by Anne McCaffrey
In many ways, Anne McCaffrey looked like the quintessential 1950’s woman, with a husband, a house, and three kids. But there was something about the Ozzie and Harriet era that really riled her. “I was tired of all the weak women screaming in the corner while their boyfriends were beating off the aliens,” her son Todd McCaffery recalled in his 1999 biography, Dragonholder.
Her first stories dealt with her mid-century mom milieu, but with a difference -- first about women impregnated by aliens (written while pregnant with her first child), then a lady in an ivory tower, where she admitted wishing to be while dealing with a growing family. But the times were changing and before the decade of the ’60’s ended, she was turning out stories whose women came out “kicking as hard as (they) could,” most memorably, from the backs of flying dragons.
Dragons in the 1960’s were monsters pure and simple. But in McCaffrey’s view, they practically begged to have their image raised, as she was doing for the image of women in her science fiction writing. (She used science fiction elements even in stories about dragons, “cutting (critics) short when they call me a ‘fantasy’ writer.”)
The result was a trio of short stories and award-winning novellas which would be conflated into her most famous work, Dragonflight.
Envisioned as part of a trilogy (with the later Dragonquest and The White Dragon), it would end by mothering more than twenty books in the Dragonriders of Pern series whose release (sometimes with a co-author) continued even after McCaffrey’s death in November 2011.
The stories take place on Pern, a planet in a remote solar system inhabited by descendents of terrestrial colonists. And by dragons. For me, the amazing dragons overshadowed Pern’s human inhabitants. McCaffrey developed a detailed natural history of the creatures, whose origins initially remain mysterious. They’re huge and carnivorous, but definitely not monstrous -- smart and sexy, with attributes unique in the history of dragon lore.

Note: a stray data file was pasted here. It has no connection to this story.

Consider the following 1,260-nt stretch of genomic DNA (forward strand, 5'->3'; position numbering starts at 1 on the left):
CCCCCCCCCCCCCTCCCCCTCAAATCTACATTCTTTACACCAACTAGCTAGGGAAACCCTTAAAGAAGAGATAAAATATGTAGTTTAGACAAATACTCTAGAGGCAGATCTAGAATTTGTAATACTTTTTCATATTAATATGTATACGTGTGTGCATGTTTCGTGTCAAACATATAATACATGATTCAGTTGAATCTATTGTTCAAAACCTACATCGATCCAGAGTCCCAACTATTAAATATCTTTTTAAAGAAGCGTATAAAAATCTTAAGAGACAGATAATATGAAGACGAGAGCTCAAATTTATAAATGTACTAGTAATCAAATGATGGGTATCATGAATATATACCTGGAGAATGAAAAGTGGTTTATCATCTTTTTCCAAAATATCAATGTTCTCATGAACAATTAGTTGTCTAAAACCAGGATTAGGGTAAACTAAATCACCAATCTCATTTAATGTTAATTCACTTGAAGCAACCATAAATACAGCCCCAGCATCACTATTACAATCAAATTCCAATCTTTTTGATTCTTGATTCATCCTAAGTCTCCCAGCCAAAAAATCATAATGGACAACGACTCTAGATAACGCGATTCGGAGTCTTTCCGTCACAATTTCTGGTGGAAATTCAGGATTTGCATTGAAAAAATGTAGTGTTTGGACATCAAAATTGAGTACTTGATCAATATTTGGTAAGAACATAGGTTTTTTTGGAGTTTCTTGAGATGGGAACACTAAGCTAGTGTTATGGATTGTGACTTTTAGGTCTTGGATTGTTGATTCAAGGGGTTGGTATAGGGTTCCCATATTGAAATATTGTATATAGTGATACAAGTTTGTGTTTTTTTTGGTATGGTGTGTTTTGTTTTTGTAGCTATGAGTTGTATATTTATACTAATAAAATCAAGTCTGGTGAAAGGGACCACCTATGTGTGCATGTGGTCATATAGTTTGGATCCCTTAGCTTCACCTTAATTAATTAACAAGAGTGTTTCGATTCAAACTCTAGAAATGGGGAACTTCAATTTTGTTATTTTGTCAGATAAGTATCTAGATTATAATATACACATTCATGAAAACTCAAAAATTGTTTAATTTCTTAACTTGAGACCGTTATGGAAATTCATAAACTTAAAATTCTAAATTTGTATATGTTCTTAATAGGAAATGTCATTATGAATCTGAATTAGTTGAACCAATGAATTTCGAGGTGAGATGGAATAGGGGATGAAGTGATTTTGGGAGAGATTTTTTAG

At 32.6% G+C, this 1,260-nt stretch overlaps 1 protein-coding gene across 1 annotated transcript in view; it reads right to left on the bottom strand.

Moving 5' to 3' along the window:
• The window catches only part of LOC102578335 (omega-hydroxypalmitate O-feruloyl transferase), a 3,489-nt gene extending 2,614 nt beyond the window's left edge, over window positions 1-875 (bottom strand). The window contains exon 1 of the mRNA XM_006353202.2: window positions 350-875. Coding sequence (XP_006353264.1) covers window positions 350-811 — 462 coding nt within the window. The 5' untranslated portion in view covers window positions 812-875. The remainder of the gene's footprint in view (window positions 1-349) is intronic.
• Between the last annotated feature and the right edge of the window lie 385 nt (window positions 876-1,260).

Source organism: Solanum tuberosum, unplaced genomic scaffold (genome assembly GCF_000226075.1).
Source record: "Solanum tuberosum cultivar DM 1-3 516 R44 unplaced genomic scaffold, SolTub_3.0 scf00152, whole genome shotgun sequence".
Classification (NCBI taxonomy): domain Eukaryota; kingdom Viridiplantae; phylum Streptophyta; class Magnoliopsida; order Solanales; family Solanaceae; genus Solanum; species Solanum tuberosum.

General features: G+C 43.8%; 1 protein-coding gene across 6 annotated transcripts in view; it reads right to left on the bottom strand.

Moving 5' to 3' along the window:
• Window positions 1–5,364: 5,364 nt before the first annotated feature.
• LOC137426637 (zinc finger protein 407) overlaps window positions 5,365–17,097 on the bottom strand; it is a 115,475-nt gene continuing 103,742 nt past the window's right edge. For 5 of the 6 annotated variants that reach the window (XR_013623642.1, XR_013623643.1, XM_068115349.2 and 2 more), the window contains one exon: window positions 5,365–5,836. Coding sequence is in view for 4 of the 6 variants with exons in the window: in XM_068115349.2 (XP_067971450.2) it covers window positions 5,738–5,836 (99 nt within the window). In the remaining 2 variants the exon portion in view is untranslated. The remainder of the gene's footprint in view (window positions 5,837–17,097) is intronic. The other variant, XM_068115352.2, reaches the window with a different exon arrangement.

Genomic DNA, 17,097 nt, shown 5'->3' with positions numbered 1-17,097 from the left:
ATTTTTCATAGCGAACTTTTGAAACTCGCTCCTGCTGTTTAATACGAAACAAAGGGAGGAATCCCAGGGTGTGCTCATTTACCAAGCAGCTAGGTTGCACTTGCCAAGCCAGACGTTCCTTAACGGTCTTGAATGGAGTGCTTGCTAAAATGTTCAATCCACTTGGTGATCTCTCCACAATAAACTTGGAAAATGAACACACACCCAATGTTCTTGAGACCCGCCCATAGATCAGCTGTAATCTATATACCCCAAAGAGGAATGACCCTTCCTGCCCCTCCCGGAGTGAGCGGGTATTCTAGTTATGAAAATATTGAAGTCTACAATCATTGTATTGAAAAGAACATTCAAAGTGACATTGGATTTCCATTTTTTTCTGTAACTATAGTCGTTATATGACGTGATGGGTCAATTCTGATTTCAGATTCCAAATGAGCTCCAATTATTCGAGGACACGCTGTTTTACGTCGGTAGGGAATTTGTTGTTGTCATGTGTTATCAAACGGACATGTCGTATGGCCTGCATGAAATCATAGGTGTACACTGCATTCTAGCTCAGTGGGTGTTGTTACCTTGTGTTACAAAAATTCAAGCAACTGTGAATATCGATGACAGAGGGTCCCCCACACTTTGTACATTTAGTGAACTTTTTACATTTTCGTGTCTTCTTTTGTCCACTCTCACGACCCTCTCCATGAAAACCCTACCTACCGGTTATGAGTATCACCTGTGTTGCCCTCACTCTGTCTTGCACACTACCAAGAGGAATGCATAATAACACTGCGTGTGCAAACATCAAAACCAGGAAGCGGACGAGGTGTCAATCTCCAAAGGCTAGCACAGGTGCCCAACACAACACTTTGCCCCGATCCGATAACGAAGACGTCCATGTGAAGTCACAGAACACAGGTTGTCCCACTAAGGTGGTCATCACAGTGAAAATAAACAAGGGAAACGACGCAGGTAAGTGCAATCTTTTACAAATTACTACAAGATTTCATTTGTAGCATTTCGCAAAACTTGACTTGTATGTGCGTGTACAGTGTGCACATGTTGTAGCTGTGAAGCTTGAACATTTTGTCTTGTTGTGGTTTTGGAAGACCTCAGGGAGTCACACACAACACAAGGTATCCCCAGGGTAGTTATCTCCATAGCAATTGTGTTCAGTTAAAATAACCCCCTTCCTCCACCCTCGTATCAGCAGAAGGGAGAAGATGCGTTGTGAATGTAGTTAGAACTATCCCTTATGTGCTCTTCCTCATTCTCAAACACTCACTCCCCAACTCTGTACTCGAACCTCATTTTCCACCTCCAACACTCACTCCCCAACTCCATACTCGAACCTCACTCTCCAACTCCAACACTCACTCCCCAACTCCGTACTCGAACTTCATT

The series opens with a quest for young people able to link telepathically with these strange beings. But after centuries of exile from Earth, most of Pern’s inhabitants have forgotten the purpose of the partnership between humans and dragons. For heroine Lessa, outcast heiress of the fief-like “Hold” of Ruatha, being chosen appears at first to doom her to exile from the inheritance she has spent her life fighting to attain.
She soon has a far bigger stake to fight for. And fortunately for her and the rest of the planet, dragons have powers that have remained hidden -- or forgotten -- for centuries, even from dragons themselves. They need every bit of power they possess to save Pern from an interplanetary invasion that takes Lessa and her trusty queen dragon to places no female -- human or otherwise -- has ever gone.
A few months before her death, McCaffrey’s hopes of seeing a movie based on the initial Dragonriders trilogy seemed close to fulfillment, with production estimated to begin in 2012. The year is nearly over, and with a few exceptions and the usual franchises, it hasn’t been a kind one for science fiction or fantasy movies. Keep your fingers crossed that, if Smaug in Peter Jackson’s Hobbit lives up to expectations, Hollywood will get the nerve to put more dragons on the screen.
For more about McCaffrey and her work, including her own response to the movie expectations, see www.pernhome.com/aim/.
(Next Wednesday, Adventure classics concludes a November of fantasy with T.H. White’s Once and Future King. It’s more than the movie. Really.)